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Afghanistan: Development Assistance

Volume 696: debated on Thursday 15 November 2007

asked Her Majesty’s Government:

Whether there will be an independent audit of official development assistance to Afghanistan; and, if not, what auditing processes are now in place. [HL47]

The Organisation for Economic Co-operation and Development (OECD) takes lead responsibility for conducting independent assessments of overall official development assistance to various countries. It last conducted an assessment of official development assistance to Afghanistan in the 2006 Survey on Monitoring the Paris Declaration, for which Afghanistan was used within the indicators.

The UK National Audit Office undertook a programme review of DfID’s aid programme to Afghanistan in August 2007. It also conducted a value-for-money assessment in September 2007 as part of its investigation into DfID expenditure in hostile environments.

The International Development Select Committee is currently conducting an investigation into DfID’s programme in Afghanistan. A report with recommendations will be available in early 2008.

DfID’s internal audit department plans to undertake an audit of DfID’s programme in Afghanistan during the first quarter of 2008. DfID’s internal audit department has visited the DfID office to audit DfID’s internal administrative systems in three of the past four years.

UK funds disbursed through multilaterals such as the Asian Development Bank, the UN and the World Bank are subject to the auditing processes of those organisations. Similarly, aid provided to NGOs will be subject to their own independent external audits.

asked Her Majesty's Government:

Whether they will review the extent of their support for the national Afghan ministries, and reconsider the balance between capacity building at the centre and achieving visible and transparent results through non-governmental organisations. [HL48]

We believe that we have a good balance. DfID’s Afghanistan programme channels more than 80 per cent of its funding through Afghan government systems, as this is the best way of extending the legitimacy and authority of the Government, strengthening government capacity and co-ordinating donor funding. It is also an effective way of spending aid money. A study by the Peace Dividend Trust conducted in 2006-07 estimated the local economic impact of aid spent through government systems to be more than four times greater than aid spent through international contractors or non-governmental organisations (NGOs).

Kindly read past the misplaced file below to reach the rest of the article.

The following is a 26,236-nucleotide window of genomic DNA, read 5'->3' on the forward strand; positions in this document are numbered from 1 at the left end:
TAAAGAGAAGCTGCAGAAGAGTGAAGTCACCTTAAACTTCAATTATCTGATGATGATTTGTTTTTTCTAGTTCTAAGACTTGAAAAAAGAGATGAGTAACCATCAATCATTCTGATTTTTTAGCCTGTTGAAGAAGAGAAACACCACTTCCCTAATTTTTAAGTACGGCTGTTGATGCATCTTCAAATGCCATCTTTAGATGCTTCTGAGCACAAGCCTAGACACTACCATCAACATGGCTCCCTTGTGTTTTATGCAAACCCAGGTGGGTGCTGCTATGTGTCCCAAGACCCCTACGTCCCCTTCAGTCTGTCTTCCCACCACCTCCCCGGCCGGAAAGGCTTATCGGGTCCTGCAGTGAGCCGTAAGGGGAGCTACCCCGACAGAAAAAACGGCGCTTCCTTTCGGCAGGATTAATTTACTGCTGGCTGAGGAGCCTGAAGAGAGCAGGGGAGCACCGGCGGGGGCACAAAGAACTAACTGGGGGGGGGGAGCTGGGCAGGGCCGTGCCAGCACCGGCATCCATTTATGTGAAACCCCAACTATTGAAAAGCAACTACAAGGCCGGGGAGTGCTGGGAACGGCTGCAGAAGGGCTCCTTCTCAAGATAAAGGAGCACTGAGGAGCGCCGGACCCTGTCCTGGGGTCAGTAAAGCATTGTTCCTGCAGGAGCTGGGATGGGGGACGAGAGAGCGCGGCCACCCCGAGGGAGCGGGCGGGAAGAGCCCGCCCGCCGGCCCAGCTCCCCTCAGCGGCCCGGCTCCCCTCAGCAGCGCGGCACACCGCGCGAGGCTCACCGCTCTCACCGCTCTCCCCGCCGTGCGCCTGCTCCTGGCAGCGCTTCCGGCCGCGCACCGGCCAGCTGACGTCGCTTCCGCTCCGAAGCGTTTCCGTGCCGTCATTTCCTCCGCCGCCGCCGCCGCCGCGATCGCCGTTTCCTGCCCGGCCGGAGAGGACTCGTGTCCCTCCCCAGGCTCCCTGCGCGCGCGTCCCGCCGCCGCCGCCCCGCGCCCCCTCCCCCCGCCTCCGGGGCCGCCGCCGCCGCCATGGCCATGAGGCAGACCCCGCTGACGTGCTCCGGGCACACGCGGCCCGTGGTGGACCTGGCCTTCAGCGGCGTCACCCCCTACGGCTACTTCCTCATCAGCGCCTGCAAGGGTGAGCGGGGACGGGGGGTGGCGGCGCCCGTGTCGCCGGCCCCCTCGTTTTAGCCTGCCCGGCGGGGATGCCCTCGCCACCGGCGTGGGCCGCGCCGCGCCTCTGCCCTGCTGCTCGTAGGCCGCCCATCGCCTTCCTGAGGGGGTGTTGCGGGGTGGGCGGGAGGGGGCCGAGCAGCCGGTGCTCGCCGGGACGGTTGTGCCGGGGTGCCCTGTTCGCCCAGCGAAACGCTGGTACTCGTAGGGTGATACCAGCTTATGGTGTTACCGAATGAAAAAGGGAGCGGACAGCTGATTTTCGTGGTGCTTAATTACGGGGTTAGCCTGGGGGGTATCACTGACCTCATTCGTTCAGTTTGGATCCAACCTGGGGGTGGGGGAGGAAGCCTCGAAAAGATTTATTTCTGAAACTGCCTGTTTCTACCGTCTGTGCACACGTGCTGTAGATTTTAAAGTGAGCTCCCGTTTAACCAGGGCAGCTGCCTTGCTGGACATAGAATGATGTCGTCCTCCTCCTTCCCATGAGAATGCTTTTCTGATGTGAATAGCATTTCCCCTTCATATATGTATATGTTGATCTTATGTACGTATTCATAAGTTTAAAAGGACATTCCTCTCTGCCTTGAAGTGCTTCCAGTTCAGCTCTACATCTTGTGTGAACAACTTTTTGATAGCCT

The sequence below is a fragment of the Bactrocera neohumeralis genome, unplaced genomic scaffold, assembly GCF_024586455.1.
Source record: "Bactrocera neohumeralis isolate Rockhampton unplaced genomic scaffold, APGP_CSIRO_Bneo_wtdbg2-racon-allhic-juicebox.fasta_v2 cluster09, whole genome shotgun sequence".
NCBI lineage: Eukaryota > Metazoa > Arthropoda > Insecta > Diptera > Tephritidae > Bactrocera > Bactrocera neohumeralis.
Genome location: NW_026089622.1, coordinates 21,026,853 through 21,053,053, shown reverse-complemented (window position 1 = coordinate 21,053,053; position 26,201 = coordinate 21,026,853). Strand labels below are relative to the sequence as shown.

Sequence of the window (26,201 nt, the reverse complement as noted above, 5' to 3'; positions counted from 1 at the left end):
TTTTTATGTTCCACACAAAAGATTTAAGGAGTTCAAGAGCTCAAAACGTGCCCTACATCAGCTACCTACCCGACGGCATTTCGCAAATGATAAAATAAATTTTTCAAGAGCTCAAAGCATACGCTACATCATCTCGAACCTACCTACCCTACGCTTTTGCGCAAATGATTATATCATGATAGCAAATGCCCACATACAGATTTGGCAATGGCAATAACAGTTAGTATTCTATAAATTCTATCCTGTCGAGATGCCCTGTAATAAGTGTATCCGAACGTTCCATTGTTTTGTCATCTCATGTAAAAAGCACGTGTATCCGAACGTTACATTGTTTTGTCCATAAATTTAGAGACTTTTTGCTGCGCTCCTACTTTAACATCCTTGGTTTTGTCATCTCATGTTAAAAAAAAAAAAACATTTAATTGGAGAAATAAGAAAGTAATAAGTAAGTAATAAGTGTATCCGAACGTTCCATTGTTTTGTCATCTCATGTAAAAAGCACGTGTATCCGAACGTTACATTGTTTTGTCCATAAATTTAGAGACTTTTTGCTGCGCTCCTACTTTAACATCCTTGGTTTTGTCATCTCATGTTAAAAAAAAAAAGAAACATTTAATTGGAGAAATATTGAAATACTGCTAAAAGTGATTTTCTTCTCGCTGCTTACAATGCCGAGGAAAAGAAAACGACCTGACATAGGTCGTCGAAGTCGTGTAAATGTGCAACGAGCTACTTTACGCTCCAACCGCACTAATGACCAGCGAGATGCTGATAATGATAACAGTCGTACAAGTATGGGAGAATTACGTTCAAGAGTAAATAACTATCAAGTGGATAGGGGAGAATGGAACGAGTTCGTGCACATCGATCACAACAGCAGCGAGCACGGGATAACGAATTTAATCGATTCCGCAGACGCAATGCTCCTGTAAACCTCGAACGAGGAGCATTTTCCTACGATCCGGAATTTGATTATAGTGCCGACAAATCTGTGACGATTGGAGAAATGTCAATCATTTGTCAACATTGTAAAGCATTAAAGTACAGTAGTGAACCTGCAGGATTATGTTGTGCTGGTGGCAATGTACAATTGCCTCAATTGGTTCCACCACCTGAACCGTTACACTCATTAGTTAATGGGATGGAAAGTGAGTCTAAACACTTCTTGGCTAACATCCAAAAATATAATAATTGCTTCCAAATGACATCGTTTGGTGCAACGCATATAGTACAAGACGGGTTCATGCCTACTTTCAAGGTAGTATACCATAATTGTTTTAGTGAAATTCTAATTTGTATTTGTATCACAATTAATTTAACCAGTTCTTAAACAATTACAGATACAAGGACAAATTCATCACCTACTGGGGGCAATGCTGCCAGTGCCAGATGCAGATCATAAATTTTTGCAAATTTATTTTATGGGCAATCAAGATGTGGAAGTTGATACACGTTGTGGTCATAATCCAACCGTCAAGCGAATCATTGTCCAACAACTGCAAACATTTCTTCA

However, DfID works indirectly with NGOs across Afghanistan since NGOs are the major implementing partners for the Afghan government programmes that DfID funds with other donors. For example, the National Solidarity Programme disburses funding through 23 NGOs.

UK funds are also available for NGO work in Afghanistan through the joint DfID, MoD, and FCO Global Conflict Prevention Pool and through various DfID-wide funding pools for civil society and humanitarian work.

asked Her Majesty's Government:

What financial or other support they are giving to the Independent Directorate of Local Governance in Afghanistan; and what expectations they have of its influence on the present provincial, district and village administrations. [HL49]

DfID Afghanistan is currently considering how best to support the Independent Directorate of Local Governance (IDLG). The IDLG is seeking both political and financial support from donors, and officials have met with the director, Gilani Popal, and other government Ministers on a number of occasions to discuss plans for the IDLG’s activities. President Karzai has mandated the IDLG with securing insecure provinces to the south and south-east of Kabul in the short to medium-term and with improving governance at provincial, district and community level to improve the delivery of basic services. It is too early to judge how successful this will be, as the IDLG was established only eight weeks ago and is still discussing its mandate and work plan.